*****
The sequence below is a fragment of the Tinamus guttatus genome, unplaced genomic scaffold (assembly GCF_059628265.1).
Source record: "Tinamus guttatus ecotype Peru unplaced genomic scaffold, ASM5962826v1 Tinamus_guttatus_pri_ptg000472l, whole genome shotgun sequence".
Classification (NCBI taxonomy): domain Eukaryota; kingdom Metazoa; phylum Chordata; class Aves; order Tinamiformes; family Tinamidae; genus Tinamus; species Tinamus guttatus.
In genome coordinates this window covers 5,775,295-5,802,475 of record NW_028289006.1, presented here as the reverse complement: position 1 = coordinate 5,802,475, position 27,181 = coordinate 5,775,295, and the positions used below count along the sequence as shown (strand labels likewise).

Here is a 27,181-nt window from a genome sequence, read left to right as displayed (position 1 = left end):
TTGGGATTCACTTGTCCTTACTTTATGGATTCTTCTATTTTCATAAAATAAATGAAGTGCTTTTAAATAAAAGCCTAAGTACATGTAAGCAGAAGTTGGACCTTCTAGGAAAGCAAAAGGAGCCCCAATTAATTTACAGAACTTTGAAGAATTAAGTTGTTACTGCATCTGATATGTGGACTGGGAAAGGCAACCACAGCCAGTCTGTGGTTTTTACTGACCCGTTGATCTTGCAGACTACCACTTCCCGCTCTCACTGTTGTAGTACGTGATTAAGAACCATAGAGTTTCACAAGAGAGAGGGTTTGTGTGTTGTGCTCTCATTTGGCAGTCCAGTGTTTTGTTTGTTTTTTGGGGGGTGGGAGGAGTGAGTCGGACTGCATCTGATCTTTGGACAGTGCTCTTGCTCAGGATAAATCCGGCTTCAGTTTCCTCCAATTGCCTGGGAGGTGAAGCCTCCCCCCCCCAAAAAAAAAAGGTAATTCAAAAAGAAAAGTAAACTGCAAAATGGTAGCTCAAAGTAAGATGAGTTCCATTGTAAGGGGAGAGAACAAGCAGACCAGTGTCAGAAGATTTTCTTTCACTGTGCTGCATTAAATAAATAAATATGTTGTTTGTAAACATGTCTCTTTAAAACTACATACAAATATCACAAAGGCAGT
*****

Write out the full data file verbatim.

The sequence below is a fragment of the Tinamus guttatus genome, unplaced genomic scaffold (assembly GCF_059628265.1).
Source record: "Tinamus guttatus ecotype Peru unplaced genomic scaffold, ASM5962826v1 Tinamus_guttatus_pri_ptg000472l, whole genome shotgun sequence".
Classification (NCBI taxonomy): domain Eukaryota; kingdom Metazoa; phylum Chordata; class Aves; order Tinamiformes; family Tinamidae; genus Tinamus; species Tinamus guttatus.
In genome coordinates this window covers 5,775,295-5,802,475 of record NW_028289006.1, presented here as the reverse complement: position 1 = coordinate 5,802,475, position 27,181 = coordinate 5,775,295, and the positions used below count along the sequence as shown (strand labels likewise).

Here is a 27,181-nt window from a genome sequence, read left to right as displayed (position 1 = left end):
TTGGGATTCACTTGTCCTTACTTTATGGATTCTTCTATTTTCATAAAATAAATGAAGTGCTTTTAAATAAAAGCCTAAGTACATGTAAGCAGAAGTTGGACCTTCTAGGAAAGCAAAAGGAGCCCCAATTAATTTACAGAACTTTGAAGAATTAAGTTGTTACTGCATCTGATATGTGGACTGGGAAAGGCAACCACAGCCAGTCTGTGGTTTTTACTGACCCGTTGATCTTGCAGACTACCACTTCCCGCTCTCACTGTTGTAGTACGTGATTAAGAACCATAGAGTTTCACAAGAGAGAGGGTTTGTGTGTTGTGCTCTCATTTGGCAGTCCAGTGTTTTGTTTGTTTTTTGGGGGGTGGGAGGAGTGAGTCGGACTGCATCTGATCTTTGGACAGTGCTCTTGCTCAGGATAAATCCGGCTTCAGTTTCCTCCAATTGCCTGGGAGGTGAAGCCTCCCCCCCCCAAAAAAAAAAGGTAATTCAAAAAGAAAAGTAAACTGCAAAATGGTAGCTCAAAGTAAGATGAGTTCCATTGTAAGGGGAGAGAACAAGCAGACCAGTGTCAGAAGATTTTCTTTCACTGTGCTGCATTAAATAAATAAATATGTTGTTTGTAAACATGTCTCTTTAAAACTACATACAAATATCACAAAGGCAGT